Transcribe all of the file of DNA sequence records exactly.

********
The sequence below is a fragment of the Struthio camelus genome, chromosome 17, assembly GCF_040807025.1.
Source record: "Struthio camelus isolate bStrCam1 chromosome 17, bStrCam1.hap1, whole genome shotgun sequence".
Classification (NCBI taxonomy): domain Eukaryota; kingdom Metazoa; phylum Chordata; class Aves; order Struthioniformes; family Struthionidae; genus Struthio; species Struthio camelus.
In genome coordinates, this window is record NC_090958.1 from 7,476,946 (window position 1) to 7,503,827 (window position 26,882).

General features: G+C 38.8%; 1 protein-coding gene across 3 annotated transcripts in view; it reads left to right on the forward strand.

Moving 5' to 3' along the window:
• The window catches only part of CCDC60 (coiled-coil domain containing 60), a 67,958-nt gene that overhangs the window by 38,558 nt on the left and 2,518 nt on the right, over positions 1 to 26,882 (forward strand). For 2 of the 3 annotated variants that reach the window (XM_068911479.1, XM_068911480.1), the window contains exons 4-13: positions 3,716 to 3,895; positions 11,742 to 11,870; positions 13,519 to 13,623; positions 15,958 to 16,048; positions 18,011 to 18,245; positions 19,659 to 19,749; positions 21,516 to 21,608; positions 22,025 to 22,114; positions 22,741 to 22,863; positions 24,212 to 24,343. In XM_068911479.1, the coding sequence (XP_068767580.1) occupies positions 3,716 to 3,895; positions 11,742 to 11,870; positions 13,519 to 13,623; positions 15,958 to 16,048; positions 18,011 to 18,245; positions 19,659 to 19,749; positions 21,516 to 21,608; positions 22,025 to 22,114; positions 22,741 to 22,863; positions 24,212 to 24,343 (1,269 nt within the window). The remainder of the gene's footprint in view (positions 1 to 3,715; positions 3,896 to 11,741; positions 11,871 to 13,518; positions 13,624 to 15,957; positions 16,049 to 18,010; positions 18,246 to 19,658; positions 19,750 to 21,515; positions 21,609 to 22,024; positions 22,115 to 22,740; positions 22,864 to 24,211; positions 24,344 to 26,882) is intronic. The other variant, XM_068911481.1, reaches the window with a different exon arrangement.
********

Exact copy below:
The sequence below is a fragment of the Struthio camelus genome, chromosome 17, assembly GCF_040807025.1.
Source record: "Struthio camelus isolate bStrCam1 chromosome 17, bStrCam1.hap1, whole genome shotgun sequence".
Classification (NCBI taxonomy): domain Eukaryota; kingdom Metazoa; phylum Chordata; class Aves; order Struthioniformes; family Struthionidae; genus Struthio; species Struthio camelus.
In genome coordinates, this window is record NC_090958.1 from 7,476,946 (window position 1) to 7,503,827 (window position 26,882).

General features: G+C 38.8%; 1 protein-coding gene across 3 annotated transcripts in view; it reads left to right on the forward strand.

Moving 5' to 3' along the window:
• The window catches only part of CCDC60 (coiled-coil domain containing 60), a 67,958-nt gene that overhangs the window by 38,558 nt on the left and 2,518 nt on the right, over positions 1 to 26,882 (forward strand). For 2 of the 3 annotated variants that reach the window (XM_068911479.1, XM_068911480.1), the window contains exons 4-13: positions 3,716 to 3,895; positions 11,742 to 11,870; positions 13,519 to 13,623; positions 15,958 to 16,048; positions 18,011 to 18,245; positions 19,659 to 19,749; positions 21,516 to 21,608; positions 22,025 to 22,114; positions 22,741 to 22,863; positions 24,212 to 24,343. In XM_068911479.1, the coding sequence (XP_068767580.1) occupies positions 3,716 to 3,895; positions 11,742 to 11,870; positions 13,519 to 13,623; positions 15,958 to 16,048; positions 18,011 to 18,245; positions 19,659 to 19,749; positions 21,516 to 21,608; positions 22,025 to 22,114; positions 22,741 to 22,863; positions 24,212 to 24,343 (1,269 nt within the window). The remainder of the gene's footprint in view (positions 1 to 3,715; positions 3,896 to 11,741; positions 11,871 to 13,518; positions 13,624 to 15,957; positions 16,049 to 18,010; positions 18,246 to 19,658; positions 19,750 to 21,515; positions 21,609 to 22,024; positions 22,115 to 22,740; positions 22,864 to 24,211; positions 24,344 to 26,882) is intronic. The other variant, XM_068911481.1, reaches the window with a different exon arrangement.